As our results were shown, the significant decreases of onset in functional muscles during performing both within-arm-length and beyond-arm-length reaching were observed in all periods after tDCS compared to baseline (Figure 1,2). These findings were line with ones of previous studies which reported that anodal tDCS over M1 could enhance motor learning and skills in healthy adults during visuomotor adaptation task and serial reaction (Kantak S.S. et al., 2012). Also, the present study agreed with other previous reports to demonstrate that anodal tDCS facilitates cortical excitability which result in faster activations in functional upper limb muscles (Moura, R. C. F et al., 2017).

    In addition, as bilateral tDCS montage used in our study, a previous tDCS study which used the bilateral tDCS application montage reported that bilateral tDCS reduced significantly premotor time during reaching task while there was no changes in reaction time and motor time (Arias, P. et al., 2016). Especially, they reported a significant increase in premotor time of triceps brachii muscle activity, explaining that the increase in premotor time would indicated a response by muscle fatigue. Our result also showed a similar trend in sham stimulation session, especially, in beyond arm-length task condition. Whereas, in 2mA stimulation session, most of muscles’ activity showed significant decreases in its onset time with no increasing trend.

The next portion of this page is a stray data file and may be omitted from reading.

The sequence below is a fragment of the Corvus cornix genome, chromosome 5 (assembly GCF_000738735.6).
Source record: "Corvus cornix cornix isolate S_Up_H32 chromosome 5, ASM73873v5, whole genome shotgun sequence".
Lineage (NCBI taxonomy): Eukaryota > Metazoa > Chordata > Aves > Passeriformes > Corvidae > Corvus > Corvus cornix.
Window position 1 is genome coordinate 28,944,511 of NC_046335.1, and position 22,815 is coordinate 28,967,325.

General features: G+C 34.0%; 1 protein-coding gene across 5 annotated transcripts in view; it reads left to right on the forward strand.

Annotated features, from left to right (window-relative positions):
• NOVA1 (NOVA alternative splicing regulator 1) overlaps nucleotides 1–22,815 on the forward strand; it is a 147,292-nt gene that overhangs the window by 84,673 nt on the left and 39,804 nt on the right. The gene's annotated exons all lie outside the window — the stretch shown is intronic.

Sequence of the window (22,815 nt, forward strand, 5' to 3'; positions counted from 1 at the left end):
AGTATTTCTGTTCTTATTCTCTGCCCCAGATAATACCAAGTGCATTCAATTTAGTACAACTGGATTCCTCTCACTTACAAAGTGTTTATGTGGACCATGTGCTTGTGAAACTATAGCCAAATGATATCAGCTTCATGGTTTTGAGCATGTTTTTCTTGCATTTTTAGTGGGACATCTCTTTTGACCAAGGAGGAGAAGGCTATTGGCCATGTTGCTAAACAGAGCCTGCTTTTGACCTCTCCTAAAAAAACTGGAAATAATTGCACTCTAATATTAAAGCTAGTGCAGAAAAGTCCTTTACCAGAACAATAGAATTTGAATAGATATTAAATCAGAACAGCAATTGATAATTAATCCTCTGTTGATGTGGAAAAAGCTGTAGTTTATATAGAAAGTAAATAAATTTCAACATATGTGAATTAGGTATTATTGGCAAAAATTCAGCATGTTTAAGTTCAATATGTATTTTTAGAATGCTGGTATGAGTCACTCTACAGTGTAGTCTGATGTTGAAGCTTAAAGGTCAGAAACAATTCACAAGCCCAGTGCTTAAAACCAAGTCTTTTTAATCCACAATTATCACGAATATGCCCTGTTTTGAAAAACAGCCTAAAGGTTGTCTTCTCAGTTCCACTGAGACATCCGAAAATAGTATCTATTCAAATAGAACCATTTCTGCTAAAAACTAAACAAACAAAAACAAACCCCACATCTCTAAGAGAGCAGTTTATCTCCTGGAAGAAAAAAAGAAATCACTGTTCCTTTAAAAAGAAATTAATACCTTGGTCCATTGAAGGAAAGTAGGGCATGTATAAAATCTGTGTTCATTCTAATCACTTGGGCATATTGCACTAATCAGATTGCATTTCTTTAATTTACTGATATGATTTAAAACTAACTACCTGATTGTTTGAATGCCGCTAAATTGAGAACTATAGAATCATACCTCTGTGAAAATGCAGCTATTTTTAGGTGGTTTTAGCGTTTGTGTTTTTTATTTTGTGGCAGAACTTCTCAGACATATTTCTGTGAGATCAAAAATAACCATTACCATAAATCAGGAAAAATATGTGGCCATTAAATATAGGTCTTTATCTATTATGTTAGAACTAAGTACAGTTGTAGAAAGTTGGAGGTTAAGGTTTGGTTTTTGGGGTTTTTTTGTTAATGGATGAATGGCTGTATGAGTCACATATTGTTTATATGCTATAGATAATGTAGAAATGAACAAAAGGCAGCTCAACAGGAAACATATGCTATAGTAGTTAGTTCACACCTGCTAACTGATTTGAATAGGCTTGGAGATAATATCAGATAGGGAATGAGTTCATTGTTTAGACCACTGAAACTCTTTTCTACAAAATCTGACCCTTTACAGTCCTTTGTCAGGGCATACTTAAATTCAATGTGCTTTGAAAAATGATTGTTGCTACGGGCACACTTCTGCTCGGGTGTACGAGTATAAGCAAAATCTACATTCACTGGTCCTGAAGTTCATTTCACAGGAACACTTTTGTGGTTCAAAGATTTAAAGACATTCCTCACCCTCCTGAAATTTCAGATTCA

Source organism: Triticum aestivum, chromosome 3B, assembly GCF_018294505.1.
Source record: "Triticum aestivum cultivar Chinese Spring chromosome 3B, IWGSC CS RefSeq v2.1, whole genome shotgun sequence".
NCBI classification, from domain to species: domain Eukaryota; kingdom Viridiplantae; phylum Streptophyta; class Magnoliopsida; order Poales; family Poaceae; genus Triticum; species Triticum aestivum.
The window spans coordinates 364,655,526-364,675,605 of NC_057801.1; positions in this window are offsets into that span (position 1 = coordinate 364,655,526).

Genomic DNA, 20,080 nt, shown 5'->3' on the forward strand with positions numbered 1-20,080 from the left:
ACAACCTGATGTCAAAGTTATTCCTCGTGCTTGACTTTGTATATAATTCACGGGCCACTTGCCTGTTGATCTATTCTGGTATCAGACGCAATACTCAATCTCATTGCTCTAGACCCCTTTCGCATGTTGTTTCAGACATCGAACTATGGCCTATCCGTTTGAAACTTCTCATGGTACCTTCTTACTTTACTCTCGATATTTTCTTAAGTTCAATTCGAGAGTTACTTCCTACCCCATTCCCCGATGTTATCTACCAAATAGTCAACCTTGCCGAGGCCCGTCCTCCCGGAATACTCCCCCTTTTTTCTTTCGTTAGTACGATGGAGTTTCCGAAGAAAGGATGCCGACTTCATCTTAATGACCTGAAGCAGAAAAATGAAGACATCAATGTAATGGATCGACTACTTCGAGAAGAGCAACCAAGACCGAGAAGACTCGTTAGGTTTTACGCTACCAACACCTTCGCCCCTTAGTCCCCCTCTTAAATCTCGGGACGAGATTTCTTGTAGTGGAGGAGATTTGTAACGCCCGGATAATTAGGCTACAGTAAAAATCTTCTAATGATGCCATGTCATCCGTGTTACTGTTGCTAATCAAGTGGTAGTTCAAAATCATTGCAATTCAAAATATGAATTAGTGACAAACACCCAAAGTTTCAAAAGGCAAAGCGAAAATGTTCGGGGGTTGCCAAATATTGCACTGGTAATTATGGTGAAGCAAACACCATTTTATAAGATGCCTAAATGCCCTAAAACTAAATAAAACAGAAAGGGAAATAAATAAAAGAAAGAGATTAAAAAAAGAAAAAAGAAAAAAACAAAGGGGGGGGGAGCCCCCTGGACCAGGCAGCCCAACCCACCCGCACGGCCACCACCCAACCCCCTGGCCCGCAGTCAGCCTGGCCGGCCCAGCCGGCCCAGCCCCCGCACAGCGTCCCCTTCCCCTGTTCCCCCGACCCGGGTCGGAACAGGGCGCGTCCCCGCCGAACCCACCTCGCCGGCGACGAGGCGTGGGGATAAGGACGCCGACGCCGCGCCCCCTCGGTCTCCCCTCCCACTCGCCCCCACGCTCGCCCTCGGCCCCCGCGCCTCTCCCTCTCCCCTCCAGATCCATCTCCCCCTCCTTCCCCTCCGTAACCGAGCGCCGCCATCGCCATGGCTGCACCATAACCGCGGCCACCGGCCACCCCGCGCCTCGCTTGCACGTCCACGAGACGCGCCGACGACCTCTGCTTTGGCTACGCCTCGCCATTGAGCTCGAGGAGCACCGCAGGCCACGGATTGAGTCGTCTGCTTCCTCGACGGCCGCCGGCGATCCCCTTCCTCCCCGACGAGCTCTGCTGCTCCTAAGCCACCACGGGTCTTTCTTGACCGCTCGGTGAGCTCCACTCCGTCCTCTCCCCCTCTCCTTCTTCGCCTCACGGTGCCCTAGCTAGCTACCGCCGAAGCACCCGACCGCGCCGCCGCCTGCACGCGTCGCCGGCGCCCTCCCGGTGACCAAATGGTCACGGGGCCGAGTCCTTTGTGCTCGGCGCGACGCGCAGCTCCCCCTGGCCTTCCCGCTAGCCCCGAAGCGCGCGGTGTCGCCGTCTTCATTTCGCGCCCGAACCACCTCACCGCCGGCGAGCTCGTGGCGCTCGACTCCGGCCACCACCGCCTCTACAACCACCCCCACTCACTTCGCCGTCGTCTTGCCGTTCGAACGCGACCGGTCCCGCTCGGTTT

For significant decreases in the onset of few muscles such as biceps brachii, triceps brachii and pectoralis major muscles during reaching performance in sham stimulation session, we speculated the placebo effect by which participants attempted to perform rapidly with anticipation to the next response signal. Therefore, future studies need to consider this sham effect of tDCS on EMG signals.

    Although we did not observe the kinematic data such as reaching speed, our findings proposed that bilateral tDCS would change the excitability of motor units that lead to the change in motor strategy such as muscle synergy patterns for functional movements. Furthermore, the changes in muscle’s onset timing were reported to indicate the prerequisite for the changes in motor performance (Saito H., Yamanaka M., Kasahara S. & Fukushima J, 2014). Therefore, based on our findings, future studies to investigate the effects of tDCS on the motor strategy and motor performance is necessary.